I always felt lucky: lucky I didn’t get bullied, lucky I didn’t get called racial slurs, lucky I didn’t get harassed, lucky the extent of my personal and direct experience of racism is the (white) male gaze, lucky this town doesn’t seem to have a lot racist extremists, lucky I didn’t have it as bad as the stories I hear.
The problem is, why do I need to feel like the “lucky one” for not experiencing what others in my community are going through?
The real question is, why should anyone experience these traumas simply because of the color of their skin, the food they eat, the native tongue they speak, their culture, their heritage? Why are they being bullied, harassed, targeted, and killed simply because they are living?
I shouldn’t and no longer feel “lucky” when I think that “I don’t have it as bad as my fellow AAPI communities” because the reality is, no one deserves to have these hate crimes happen to them. Whether it is done in a joking manner with lightheartedness from the offender or a mass shooting that took eight lives, it all stems from the same source that manifest into various actions. The concept of the “lucky few” also stems from that same source: racism.
The Atlanta hate crime shooting is just the most recent domino in a chain of violent attacks on Asians across America. What is the community here, including the press, going to do about it and stop it from happening in Santa Barbara?
It has taken me days to process what exactly I’ve been feeling since the murders in Georgia. Heartbreak, rage, and fear are only a few range of emotions I’ve experienced recently. It’s been difficult to put into words, because the issue is much more complex than what we see on the surface.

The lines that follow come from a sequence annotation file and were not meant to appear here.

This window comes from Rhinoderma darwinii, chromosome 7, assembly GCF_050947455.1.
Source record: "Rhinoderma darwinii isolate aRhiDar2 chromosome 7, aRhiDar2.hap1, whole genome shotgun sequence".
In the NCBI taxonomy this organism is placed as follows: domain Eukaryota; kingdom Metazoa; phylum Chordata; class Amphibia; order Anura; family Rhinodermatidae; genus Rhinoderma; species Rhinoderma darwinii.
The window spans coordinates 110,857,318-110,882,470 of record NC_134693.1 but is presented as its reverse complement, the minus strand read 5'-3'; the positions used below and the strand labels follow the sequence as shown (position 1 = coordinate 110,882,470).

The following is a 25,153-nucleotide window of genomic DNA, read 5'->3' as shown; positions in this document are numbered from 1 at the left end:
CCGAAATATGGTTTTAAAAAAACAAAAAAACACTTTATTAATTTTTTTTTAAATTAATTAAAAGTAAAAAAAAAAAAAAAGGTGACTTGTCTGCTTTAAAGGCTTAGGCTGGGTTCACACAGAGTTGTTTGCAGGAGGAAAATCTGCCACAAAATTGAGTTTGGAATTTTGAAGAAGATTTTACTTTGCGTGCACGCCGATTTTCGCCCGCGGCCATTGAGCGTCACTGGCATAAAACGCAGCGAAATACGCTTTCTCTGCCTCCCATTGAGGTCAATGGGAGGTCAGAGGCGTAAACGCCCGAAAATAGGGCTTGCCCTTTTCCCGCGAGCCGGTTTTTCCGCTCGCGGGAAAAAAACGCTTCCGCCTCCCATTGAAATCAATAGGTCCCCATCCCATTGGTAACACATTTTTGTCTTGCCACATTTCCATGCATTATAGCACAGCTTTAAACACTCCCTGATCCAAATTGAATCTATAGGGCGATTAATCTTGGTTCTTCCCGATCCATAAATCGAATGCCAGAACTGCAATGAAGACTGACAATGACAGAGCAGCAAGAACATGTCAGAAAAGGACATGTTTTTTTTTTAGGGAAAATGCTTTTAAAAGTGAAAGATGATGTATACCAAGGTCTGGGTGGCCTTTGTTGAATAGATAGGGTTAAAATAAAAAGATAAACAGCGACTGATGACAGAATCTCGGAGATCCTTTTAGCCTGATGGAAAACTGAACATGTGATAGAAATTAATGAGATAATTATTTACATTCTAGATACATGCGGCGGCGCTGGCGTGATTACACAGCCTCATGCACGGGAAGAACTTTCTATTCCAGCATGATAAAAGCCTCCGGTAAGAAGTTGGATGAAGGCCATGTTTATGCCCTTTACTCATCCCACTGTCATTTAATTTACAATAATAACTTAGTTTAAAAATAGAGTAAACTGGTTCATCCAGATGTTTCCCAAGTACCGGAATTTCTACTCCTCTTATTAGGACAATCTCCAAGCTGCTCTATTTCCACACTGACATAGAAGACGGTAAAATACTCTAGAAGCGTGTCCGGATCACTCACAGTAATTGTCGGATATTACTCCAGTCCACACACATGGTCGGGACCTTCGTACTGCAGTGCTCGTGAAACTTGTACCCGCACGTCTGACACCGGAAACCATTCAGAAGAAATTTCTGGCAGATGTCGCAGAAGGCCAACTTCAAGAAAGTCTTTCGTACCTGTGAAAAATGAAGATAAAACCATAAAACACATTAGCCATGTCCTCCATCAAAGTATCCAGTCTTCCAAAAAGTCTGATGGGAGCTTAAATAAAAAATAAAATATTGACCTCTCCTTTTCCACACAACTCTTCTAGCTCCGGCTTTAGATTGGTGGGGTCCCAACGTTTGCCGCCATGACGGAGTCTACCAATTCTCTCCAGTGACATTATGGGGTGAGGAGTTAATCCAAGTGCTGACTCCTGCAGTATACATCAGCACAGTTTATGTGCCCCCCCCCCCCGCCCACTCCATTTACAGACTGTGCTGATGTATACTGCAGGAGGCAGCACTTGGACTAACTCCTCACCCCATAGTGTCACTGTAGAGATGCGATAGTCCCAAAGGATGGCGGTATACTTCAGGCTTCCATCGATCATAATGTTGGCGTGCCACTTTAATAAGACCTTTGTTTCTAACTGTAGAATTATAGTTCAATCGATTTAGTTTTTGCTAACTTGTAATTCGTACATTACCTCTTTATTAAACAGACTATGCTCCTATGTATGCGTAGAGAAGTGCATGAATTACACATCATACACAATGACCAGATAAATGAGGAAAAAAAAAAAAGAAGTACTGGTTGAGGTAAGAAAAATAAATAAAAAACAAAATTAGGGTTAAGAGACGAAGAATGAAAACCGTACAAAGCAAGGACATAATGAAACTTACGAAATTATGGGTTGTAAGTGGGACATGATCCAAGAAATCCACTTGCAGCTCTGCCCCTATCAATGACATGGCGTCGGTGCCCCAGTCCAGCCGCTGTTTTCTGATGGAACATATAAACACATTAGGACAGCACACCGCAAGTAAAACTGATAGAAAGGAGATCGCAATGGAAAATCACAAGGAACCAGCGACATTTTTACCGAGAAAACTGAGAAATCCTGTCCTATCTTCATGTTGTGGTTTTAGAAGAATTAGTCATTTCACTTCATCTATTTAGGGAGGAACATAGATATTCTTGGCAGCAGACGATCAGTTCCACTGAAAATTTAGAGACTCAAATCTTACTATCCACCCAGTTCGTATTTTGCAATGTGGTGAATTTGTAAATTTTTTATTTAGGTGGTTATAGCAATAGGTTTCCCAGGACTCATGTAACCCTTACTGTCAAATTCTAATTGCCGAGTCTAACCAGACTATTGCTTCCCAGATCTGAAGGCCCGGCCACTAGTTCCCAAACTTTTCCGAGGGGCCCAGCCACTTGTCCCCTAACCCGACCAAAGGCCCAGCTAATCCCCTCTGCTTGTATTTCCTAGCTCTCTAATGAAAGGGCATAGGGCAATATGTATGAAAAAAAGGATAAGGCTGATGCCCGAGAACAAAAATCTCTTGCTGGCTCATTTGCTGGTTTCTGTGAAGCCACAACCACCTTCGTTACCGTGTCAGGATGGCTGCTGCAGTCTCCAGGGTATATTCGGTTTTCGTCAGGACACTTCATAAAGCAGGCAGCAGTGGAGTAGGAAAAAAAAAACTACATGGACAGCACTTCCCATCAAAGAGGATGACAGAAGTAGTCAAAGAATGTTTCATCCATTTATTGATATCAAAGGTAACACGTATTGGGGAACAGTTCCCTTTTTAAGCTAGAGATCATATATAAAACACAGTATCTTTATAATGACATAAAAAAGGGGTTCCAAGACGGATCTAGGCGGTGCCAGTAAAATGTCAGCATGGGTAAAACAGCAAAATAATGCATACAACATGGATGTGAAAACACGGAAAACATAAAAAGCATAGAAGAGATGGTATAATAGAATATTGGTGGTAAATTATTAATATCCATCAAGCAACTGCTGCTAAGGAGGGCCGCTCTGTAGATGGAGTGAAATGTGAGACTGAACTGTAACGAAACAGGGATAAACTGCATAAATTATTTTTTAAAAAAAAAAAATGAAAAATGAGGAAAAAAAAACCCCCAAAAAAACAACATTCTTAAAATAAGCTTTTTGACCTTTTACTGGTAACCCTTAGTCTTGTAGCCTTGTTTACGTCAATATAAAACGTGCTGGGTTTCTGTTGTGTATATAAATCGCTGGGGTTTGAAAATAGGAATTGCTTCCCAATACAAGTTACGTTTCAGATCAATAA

Since childhood, I have been the target of racist remarks. Simply put, it is exhausting to walk through life as a person of color. And if it’s exhausting for us now, I can only imagine what our elders have had to endure. They paved the way for us here, which is why it’s devastating to see they are being attacked at an alarming rate. It’s infuriating that there is little to no media coverage on the violence against our community. I barely just learned that a father and his two young sons were stabbed in March of 2020 because the attacker believed they were spreading Covid. Trump’s “China virus” and “kung flu” rhetoric has reignited xenophobia matching the days of the Chinese Exclusion Act of 1882.
And now some white man had a “bad day”, at the expense of 8 people’s lives – including 6 Asian women. The fact that the initial reports refused to label it as a racially charged hate crime – despite the perpetrator going out of his way to drive to 3 different Asian spa locations – was disgustingly disrespectful.
Of course our community is angry. Having to tell my parents, my family, my friends as well as myself to be careful while we’re just trying to go about our daily lives is something I never thought I would have to do. The micro-aggressions, the model-minority myth, the hypersexualization of our women, the demasculinization of our men – we’ve brushed quite a bit off of our shoulders only to be replaced with something more menacing. A threat to our lives – young or old, male or female a like.
The people of our community tend to keep their heads down and keep to themselves. It was how our elders survived, how they assimilated. It is up to us now, the future generations, to break the intergenerational trauma and silent suffering. If we don’t show up for each other and make noise, how can we expect others to? Now is the time to raise our heads high and raise our voices loud. We are strong, we are resilient. We matter, we always have.